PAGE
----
He speculated that given the change in tenor that brought about the end of cash bail for most offenses, as well as the arguably-more-significant reforms involving what prosecutors must disclose to defense lawyers and how soon, judges might initially be overly lenient because they were now more worried about “losing their jobs” than winding up a target of the New York Post editorial board.

But you don’t need to share the Post’s ideological agenda to be stupefied by the handling of the case of Tiffany Harris, who slapped three Orthodox Jewish women in Crown Heights while allegedly shouting “F.U. Jews!” yet was released without bail, then the following day punched another woman while her two small children looked on and was turned loose again. It took her pinching a social worker on New Year’s Eve and the intervention of Mayor de Blasio—who in a turn on the old cliché was a progressive being mugged by the media—before Ms. Harris got a well-earned detention for psychiatric evaluation.

Amid the rising outcry over cases like these, there was a counteroffensive arguing that critics were conflating the changes required under the law with the separate issue of dealing with mentally ill people with violent tendencies.

A Secondary Issue

What they were gliding past with that claim was that for the average law-abiding citizen, it didn’t matter whether those turned loose following violent eruptions faster than you could sing, “You go back, Jack, do it again” were bad people or emotionally disturbed ones. Whichever the case, they posed a threat to public safety.

Some of the officials at the press conference led by the Public Advocate argued against amending the bail-reform law based on “dangerousness.” Upper East Side Assemblyman Dan Quart said using that criterion would produce a double standard in which “the privileged, those with money and power” would get breaks that wouldn’t be extended to those living “north of me in East Harlem.”

Tiffany Caban, who narrowly missed gaining the Democratic nomination for Queens District Attorney last summer, raised the rhetoric a notch by declaring, “People are deemed dangerous and put behind bars simply because of what they look like and what ZIP code they live in.”

But it would be hard to find reasonable people who would argue that those like Frantz Fortune, Tiffany Harris and Nathan Panchoo, who was freed without bail after punching a woman in the face and beating her with a stick while robbing her of $220, hadn’t broken through the threshold of dangerousness to varying degrees.

And Ms. Caban stated during a campaign debate last year that Rikers Island should be closed immediately but she did not want any detainees then being held there being shifted to the jail in Queens that is among those in four boroughs that are expected to pick up the slack. That hardly gives her much moral authority to discuss who should be locked up for the public good even before they are convicted of crimes.

Sensibilities like hers seemed to figure prominently in the changes to both the bail and discovery processes. The legislation that resulted runs heavier on crusading zeal than on guarding against pitfalls that could produce problems just as severe as some of the excesses committed by prosecutors and cops that stoked the push for dramatic reforms.

What Made Andy Go Along?

But if the shift in the State Senate from a power-sharing arrangement between Republicans and eight breakaway Democrats to a Democratic majority driven by progressive ideals explained how the legislation was crafted, it didn’t account for why Governor Cuomo had gone along.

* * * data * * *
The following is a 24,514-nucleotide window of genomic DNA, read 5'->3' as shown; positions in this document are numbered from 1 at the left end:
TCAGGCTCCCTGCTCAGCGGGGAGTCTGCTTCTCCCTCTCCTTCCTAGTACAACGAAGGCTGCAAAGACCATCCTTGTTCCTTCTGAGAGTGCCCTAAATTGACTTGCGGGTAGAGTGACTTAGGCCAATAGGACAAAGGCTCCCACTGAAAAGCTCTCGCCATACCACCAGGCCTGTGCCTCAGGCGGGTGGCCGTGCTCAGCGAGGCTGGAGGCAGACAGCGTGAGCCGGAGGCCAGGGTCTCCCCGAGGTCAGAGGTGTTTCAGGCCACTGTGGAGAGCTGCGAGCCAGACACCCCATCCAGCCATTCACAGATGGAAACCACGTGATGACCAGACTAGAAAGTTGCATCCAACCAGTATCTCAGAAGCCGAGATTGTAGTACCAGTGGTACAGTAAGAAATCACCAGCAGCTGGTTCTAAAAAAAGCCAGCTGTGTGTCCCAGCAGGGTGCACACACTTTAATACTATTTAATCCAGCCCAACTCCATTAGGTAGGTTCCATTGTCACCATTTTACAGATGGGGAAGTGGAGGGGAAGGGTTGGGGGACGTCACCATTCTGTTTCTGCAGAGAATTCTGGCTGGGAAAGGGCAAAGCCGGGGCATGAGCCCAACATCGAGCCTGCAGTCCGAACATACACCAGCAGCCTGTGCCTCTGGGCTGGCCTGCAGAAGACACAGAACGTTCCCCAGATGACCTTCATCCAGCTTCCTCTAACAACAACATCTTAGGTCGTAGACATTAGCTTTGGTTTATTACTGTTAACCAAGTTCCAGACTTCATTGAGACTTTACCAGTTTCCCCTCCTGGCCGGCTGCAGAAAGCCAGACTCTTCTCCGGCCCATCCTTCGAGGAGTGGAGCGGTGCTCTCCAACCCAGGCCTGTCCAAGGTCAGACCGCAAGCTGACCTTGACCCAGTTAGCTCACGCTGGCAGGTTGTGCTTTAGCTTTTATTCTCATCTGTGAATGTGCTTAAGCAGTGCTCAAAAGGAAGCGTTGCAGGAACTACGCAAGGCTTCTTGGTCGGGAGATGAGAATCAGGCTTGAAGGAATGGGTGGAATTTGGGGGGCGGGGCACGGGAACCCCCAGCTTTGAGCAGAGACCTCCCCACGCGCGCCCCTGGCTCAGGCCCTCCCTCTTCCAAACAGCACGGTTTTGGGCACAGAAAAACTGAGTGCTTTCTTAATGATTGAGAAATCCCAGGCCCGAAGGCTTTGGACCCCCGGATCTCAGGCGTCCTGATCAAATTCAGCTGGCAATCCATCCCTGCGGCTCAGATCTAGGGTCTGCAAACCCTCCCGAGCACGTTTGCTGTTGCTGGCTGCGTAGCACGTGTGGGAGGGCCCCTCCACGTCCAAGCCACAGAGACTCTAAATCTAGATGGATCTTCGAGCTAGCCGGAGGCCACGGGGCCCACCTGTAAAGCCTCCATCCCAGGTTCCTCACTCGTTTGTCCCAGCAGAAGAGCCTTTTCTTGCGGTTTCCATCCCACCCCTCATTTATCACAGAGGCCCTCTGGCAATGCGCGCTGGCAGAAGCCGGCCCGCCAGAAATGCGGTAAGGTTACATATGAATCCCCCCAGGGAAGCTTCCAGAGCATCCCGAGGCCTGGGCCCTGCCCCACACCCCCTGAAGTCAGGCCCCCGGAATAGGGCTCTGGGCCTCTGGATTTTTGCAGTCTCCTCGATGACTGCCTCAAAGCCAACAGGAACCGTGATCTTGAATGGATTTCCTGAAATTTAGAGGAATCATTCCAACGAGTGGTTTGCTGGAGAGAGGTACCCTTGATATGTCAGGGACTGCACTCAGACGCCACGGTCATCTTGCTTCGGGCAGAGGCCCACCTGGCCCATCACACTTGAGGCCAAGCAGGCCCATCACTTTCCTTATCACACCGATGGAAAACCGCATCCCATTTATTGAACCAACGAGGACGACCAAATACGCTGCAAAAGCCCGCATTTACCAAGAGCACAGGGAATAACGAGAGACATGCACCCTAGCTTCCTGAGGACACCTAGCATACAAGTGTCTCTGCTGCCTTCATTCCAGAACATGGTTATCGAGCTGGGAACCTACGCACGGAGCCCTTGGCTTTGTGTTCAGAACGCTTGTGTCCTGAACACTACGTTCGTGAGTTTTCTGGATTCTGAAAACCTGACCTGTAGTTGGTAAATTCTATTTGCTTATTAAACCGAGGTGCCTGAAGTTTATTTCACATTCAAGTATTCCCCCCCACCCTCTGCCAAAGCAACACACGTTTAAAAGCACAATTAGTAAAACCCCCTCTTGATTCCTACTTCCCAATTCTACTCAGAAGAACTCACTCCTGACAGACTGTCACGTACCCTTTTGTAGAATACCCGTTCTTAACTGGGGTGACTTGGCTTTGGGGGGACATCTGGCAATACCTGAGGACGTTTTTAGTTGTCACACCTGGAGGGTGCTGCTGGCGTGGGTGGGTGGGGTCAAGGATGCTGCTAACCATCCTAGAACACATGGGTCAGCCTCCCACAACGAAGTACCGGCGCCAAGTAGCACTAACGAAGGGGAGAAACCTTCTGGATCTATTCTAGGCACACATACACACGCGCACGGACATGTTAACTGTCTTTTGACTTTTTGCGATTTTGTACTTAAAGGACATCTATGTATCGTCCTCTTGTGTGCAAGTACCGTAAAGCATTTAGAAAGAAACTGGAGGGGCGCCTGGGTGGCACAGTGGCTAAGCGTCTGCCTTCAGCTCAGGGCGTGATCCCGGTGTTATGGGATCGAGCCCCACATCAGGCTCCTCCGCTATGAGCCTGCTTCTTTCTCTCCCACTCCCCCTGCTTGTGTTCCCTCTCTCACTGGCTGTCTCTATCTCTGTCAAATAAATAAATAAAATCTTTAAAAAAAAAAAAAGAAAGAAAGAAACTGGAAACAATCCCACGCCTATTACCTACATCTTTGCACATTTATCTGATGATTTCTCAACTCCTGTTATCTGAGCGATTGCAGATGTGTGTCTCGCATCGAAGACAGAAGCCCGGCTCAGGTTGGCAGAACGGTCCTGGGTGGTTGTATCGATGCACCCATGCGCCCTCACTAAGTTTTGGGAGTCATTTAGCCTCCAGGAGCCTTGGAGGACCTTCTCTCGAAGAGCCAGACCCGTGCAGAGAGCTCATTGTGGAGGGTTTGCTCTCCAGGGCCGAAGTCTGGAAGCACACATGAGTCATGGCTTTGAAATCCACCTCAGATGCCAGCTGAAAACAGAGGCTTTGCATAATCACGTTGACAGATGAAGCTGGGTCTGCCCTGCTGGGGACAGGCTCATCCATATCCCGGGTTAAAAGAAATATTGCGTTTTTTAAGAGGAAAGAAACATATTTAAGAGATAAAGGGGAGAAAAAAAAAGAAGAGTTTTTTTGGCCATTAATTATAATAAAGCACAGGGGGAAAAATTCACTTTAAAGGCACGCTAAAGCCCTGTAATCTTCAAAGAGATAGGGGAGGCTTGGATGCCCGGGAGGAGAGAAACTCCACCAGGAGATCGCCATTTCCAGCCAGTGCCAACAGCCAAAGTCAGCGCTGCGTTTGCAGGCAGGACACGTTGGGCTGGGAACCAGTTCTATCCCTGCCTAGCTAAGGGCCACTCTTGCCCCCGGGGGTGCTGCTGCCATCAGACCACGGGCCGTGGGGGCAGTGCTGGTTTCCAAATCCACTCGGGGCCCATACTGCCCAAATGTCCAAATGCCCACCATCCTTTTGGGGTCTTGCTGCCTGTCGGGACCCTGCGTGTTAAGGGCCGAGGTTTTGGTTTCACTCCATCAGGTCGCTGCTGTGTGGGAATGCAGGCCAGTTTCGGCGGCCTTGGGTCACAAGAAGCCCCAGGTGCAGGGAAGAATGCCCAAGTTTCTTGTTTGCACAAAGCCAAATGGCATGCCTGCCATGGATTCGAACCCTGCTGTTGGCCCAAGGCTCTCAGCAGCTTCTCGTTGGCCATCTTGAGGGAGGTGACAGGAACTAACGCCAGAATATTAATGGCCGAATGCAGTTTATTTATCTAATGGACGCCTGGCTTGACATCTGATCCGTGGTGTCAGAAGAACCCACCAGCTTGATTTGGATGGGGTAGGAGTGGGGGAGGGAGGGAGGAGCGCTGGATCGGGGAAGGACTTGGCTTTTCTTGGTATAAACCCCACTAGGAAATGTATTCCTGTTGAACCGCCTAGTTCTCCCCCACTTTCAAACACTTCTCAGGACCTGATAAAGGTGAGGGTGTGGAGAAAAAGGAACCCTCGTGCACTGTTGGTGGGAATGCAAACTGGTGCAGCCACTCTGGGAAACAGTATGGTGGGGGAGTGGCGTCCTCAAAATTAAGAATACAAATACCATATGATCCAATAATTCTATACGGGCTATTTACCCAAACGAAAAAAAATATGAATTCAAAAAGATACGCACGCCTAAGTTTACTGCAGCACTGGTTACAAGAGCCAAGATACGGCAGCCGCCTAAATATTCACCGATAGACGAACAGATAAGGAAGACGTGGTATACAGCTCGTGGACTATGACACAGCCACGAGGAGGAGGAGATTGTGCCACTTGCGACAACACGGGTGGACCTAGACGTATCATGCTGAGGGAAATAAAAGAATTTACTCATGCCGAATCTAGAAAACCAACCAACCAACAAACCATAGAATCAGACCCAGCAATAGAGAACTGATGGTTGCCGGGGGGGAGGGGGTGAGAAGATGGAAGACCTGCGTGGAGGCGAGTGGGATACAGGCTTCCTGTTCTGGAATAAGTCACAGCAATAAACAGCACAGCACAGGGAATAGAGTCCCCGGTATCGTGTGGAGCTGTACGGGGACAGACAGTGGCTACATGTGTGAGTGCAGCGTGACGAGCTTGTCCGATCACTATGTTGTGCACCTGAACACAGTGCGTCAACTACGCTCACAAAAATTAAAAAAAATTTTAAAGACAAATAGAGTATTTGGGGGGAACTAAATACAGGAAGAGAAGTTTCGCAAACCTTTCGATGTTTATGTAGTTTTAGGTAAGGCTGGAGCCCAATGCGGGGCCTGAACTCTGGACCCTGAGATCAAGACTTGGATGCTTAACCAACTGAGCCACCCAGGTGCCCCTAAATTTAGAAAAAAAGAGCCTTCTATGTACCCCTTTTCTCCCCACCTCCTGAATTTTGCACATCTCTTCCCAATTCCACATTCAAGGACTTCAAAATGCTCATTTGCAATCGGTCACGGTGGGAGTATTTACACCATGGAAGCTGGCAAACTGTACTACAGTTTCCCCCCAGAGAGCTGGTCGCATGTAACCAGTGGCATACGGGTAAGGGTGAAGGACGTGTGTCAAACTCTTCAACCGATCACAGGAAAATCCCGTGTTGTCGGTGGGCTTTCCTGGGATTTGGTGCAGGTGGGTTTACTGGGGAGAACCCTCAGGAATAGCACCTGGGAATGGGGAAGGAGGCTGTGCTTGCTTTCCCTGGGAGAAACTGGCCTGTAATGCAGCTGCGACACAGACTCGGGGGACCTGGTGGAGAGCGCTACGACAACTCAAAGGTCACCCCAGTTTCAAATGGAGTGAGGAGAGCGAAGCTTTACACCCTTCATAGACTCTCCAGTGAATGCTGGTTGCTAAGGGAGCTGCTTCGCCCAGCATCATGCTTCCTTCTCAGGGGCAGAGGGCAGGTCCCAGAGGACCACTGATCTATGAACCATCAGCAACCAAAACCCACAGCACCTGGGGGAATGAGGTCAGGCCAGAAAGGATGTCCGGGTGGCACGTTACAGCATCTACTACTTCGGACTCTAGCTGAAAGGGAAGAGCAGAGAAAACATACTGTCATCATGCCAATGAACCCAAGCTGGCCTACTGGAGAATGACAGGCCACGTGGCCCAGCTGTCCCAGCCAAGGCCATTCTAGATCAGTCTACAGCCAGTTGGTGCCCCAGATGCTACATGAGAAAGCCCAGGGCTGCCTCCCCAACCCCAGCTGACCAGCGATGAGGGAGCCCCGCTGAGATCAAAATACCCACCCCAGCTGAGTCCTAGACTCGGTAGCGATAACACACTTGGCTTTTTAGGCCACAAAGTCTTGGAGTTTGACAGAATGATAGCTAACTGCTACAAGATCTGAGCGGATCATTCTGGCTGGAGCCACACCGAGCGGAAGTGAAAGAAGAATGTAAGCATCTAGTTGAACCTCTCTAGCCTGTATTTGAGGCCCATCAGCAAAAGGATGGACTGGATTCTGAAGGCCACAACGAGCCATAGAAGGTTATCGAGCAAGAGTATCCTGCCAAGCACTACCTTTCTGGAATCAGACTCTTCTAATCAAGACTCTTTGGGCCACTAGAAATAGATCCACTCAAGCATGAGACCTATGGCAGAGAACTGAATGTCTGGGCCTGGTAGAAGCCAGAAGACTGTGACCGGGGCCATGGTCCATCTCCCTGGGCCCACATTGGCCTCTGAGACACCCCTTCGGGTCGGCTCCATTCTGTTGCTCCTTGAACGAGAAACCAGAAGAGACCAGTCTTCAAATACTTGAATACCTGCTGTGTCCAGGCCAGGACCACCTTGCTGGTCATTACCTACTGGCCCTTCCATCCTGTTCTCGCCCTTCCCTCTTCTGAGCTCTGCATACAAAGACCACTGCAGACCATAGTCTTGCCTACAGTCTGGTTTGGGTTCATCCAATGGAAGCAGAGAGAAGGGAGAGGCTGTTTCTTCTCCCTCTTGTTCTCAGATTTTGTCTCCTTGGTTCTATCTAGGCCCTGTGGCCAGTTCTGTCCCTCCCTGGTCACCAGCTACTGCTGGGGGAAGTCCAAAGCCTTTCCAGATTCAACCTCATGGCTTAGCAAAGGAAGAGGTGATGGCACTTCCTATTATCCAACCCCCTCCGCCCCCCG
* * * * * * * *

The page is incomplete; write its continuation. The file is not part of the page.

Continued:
He has wielded his veto pen on 167 occasions for bills approved last year by the Legislature that made it to his desk. One reason he cited on measures, including one that would have restored the Equal Protection Provision for school-bus personnel in New York City, was that it potentially would leave the state liable for added costs that could arise.

The changes in the discovery process have left local DAs scrambling to meet new requirements for turning over information about cases against criminal suspects to defense lawyers. In one instance, Manhattan DA Cy Vance postponed bringing charges against an allegedly drunk driver in a fatal hit-and-run because of uncertainty he could produce the information required within the 15-day timeframe that begins with an arraignment.

Mr. Kriss, while praising the new discovery standards, said they represented a variation on the theme of handing someone an unfunded mandate that Mr. Cuomo cited in the EPP veto message.

“I think they put the weight on the local municipalities to pay for this rather than giving financial resources to help meet the legal mandate” by hiring additional staff, he said.

That was not the only problem—nor the most-serious one—with the changes regarding disclosure, Mr. Kriss continued. Under the old standard, an accuser’s name would have been known to a criminal defendant because it appeared on the complaint against that person, he explained. That was not true of other witnesses until now, he said, adding that their names and other pertinent information including addresses and phone numbers should not be turned over to defense lawyers, and DAs should be able to “routinely ask for” their anonymity to be preserved prior to an actual trial.

A lobbying group for District Attorneys, as well as individual DAs and judges, have expressed concerns about portions of the criminal-justice reform package for months, and their objections would not have been a foreign language to Mr. Cuomo, who logged some time as an Assistant District Attorney in Manhattan under Robert Morgenthau.

Likes Legislation Messy

Over his first nine years as Governor, he has shown a willingness, if not a preference, for allowing major initiatives that have little to do with the state’s finances to be dealt with in budget bills that are generally agreed to in the late hours of the first day or two of April, with some legislators and the rest of the universe that pays attention to the work coming out of Albany needing days or even weeks to figure out some of the more-important changes.